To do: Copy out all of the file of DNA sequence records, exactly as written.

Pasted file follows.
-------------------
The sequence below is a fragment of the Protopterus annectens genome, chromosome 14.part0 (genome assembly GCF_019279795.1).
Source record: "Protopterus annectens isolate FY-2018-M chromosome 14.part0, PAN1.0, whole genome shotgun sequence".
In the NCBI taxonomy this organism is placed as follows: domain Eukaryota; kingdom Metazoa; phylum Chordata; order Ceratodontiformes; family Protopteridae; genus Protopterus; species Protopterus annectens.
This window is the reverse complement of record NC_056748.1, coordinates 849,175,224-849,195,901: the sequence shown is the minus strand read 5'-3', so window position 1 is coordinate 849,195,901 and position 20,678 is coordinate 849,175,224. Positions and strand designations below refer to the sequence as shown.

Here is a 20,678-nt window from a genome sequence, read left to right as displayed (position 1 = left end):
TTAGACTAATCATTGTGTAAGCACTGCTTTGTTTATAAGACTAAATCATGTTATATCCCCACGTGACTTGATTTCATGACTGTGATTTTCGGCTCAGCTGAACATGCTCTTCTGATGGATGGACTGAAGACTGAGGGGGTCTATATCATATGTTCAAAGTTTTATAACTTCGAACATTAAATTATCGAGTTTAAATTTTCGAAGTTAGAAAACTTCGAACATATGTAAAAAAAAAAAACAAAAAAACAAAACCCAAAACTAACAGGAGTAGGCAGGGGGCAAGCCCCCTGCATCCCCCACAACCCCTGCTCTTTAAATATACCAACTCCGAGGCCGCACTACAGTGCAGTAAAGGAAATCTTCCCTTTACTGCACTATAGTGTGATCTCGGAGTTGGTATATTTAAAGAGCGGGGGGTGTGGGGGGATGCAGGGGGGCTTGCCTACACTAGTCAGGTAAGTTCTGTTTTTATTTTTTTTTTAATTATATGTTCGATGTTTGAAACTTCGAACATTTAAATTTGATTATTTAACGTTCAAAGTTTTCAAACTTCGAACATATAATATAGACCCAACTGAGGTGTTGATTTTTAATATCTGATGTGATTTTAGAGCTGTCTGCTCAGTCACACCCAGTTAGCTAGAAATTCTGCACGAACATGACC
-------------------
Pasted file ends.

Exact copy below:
The sequence below is a fragment of the Protopterus annectens genome, chromosome 14.part0 (genome assembly GCF_019279795.1).
Source record: "Protopterus annectens isolate FY-2018-M chromosome 14.part0, PAN1.0, whole genome shotgun sequence".
In the NCBI taxonomy this organism is placed as follows: domain Eukaryota; kingdom Metazoa; phylum Chordata; order Ceratodontiformes; family Protopteridae; genus Protopterus; species Protopterus annectens.
This window is the reverse complement of record NC_056748.1, coordinates 849,175,224-849,195,901: the sequence shown is the minus strand read 5'-3', so window position 1 is coordinate 849,195,901 and position 20,678 is coordinate 849,175,224. Positions and strand designations below refer to the sequence as shown.

Here is a 20,678-nt window from a genome sequence, read left to right as displayed (position 1 = left end):
TTAGACTAATCATTGTGTAAGCACTGCTTTGTTTATAAGACTAAATCATGTTATATCCCCACGTGACTTGATTTCATGACTGTGATTTTCGGCTCAGCTGAACATGCTCTTCTGATGGATGGACTGAAGACTGAGGGGGTCTATATCATATGTTCAAAGTTTTATAACTTCGAACATTAAATTATCGAGTTTAAATTTTCGAAGTTAGAAAACTTCGAACATATGTAAAAAAAAAAAACAAAAAAACAAAACCCAAAACTAACAGGAGTAGGCAGGGGGCAAGCCCCCTGCATCCCCCACAACCCCTGCTCTTTAAATATACCAACTCCGAGGCCGCACTACAGTGCAGTAAAGGAAATCTTCCCTTTACTGCACTATAGTGTGATCTCGGAGTTGGTATATTTAAAGAGCGGGGGGTGTGGGGGGATGCAGGGGGGCTTGCCTACACTAGTCAGGTAAGTTCTGTTTTTATTTTTTTTTTAATTATATGTTCGATGTTTGAAACTTCGAACATTTAAATTTGATTATTTAACGTTCAAAGTTTTCAAACTTCGAACATATAATATAGACCCAACTGAGGTGTTGATTTTTAATATCTGATGTGATTTTAGAGCTGTCTGCTCAGTCACACCCAGTTAGCTAGAAATTCTGCACGAACATGACC